Senectus Ipsa Est Morbus: Mr Rowan Williams

Mr Rowan Williams in an "inclusive" outfit

The so-called (this is important, “so-called”. He is an usurper. Never forget!) Archbishop of Canterbury clearly is more confused than we thought and I slowly wonder whether some professional help might not be of some use to him.

Believing to be talking in front of a North-Korean audience, our old man first decided that Shakespeare was a Catholic (I know that this has been rumoured for very long; but now that we have the confirmation from him I rather begin to doubt) and then proceeded to please the audience (he thought he was in North Korea, remember!) by saying that the fact that the old and well-off Bard was “hoarding grain and buying up property in Stratford” makes him, in the eyes of Comrade Williams, “not very attractive”. Which is rather easily said when one disposes of lodgings in places like Lambeth Palace, you might say; but we don’t want to be fussy, do we?

I wonder if someone has informed the old man that Joseph of Arimathea was so wealthy that he hoarded I do not say grain and houses, but even superfluities like …….. luxury tombs. And a very expensive one he had there, just in case…. pure capitalistic decadence! Remaining in Gospel times, Zacchaeus and Nicodemus were not entirely poor, either, but I was under the impression that Jesus seemed to find both of them attractive. How very strange…..

Clearly, Our Lord was not as socially advanced as Mr (note here: no holy orders for him I’m afraid) Williams, who just can’t like people who are doing very fine, as in: even better than he.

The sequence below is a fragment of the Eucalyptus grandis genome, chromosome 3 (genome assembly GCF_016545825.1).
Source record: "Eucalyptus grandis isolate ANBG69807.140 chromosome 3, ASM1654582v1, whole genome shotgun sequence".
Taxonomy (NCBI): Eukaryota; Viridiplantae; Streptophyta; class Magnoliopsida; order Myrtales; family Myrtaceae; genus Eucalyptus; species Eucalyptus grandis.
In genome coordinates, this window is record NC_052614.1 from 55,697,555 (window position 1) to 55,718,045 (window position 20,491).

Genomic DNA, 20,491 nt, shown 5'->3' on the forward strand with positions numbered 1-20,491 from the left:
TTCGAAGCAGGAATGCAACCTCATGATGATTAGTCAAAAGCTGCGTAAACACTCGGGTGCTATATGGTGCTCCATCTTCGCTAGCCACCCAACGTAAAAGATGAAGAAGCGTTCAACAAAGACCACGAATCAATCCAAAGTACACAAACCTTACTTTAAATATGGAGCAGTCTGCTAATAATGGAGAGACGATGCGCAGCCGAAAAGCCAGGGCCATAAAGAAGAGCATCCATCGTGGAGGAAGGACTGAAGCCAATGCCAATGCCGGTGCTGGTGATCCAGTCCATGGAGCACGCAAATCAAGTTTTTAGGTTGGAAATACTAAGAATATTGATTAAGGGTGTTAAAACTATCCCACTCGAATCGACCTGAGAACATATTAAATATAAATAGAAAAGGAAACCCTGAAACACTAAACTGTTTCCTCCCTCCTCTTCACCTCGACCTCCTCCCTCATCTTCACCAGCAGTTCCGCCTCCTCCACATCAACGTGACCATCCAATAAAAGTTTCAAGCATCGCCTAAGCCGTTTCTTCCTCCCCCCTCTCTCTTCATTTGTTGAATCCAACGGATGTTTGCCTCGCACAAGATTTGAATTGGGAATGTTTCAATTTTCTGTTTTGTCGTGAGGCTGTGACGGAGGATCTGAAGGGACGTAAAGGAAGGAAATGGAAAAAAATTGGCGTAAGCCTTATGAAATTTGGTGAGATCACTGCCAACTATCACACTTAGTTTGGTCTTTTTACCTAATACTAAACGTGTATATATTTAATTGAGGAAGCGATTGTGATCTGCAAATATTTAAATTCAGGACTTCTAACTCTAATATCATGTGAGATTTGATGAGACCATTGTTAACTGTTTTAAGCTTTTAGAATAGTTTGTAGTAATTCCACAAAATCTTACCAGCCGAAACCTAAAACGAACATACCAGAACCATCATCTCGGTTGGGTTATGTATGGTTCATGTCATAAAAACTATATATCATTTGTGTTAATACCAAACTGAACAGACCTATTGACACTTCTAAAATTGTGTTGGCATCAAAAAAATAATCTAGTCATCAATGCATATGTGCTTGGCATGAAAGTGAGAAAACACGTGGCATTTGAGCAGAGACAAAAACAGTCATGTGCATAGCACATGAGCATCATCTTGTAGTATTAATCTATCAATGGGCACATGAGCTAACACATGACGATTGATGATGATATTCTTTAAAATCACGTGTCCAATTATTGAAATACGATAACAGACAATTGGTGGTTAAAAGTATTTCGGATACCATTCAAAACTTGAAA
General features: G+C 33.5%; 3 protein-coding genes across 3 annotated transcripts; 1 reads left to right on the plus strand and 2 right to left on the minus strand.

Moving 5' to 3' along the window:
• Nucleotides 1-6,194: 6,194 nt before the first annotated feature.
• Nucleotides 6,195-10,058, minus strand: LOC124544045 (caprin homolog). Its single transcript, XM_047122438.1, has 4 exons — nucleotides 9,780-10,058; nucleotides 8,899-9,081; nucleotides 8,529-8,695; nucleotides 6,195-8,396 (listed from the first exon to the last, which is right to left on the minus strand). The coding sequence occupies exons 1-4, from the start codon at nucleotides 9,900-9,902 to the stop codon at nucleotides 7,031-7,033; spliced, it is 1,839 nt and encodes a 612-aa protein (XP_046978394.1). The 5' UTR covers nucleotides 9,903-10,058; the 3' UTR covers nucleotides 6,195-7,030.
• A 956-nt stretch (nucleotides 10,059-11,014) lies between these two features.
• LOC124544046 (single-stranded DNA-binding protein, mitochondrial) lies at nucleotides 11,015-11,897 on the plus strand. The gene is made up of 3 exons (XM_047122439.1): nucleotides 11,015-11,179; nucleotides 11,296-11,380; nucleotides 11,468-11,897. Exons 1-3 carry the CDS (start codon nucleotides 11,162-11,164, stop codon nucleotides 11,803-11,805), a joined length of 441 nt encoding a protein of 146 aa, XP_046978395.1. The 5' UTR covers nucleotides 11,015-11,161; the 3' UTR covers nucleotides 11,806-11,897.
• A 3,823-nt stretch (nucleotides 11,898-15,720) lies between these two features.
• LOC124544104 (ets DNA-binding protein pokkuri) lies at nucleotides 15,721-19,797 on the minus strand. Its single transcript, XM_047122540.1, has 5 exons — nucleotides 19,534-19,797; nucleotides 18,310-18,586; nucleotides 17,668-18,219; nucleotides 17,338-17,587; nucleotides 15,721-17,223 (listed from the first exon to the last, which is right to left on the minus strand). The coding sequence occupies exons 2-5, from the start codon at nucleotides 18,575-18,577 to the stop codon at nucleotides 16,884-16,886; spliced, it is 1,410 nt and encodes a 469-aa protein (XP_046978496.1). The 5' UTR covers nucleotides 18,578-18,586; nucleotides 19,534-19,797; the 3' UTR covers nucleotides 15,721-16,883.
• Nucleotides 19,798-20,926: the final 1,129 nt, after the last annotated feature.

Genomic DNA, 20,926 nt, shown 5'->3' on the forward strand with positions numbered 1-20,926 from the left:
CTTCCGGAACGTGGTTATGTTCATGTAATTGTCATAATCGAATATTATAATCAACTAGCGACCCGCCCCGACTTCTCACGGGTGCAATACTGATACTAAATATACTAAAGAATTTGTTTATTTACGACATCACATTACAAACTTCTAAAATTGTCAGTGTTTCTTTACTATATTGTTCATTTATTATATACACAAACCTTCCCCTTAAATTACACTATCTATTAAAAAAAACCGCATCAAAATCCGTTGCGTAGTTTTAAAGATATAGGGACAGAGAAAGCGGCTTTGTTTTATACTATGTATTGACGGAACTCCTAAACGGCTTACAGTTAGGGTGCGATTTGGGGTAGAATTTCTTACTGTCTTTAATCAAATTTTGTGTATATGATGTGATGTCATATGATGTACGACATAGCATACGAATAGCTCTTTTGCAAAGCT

Possibly because no applause had ensued, he decided to reinforce the concept with the following pearl of wisdom:

“If he was a Christian, he wasn’t a saint.”

Well nor are you, old ….. boy. Nor am I, or most of us. But wait, Joseph of Arimathaea is a canonised saint!? Recognised even by most Anglicans?! How can it be, if he had so much grain on the side? And the rich Nicodemus? He is a Saint too? !You don’t say?! Who’d have thought it?! What is next, the canonisation of people who were rich enough as to have their own private zoo, like…. St. Thomas More? (Oh well, I assume Thomas More doesn’t count for the Anglicans, does he now….).

We need Mister Williams to start working seriously at the remaking of Christianity. We really do. These last two thousand years have clearly been a promising start, but without him we would still be thinking that it isn’t a sin to be rich, and that riches are a grace that must be used properly and administered like a good steward would. We would even think that the Church has been helped to carry her work by countless rich and saintly men and women, who have given generously not only to alleviate the suffering of the poor, but also to help the Church to grow and spread Christ’s word. We wouldn’t even understand that Jesus has clearly said that property is theft, so blind are we! And we would, perhaps, even be so mad as to be thankful to the countless generous donors who have allowed so many works of sacred art to be created ad maiorem dei gloriam!

Where would we be, without this old… boy.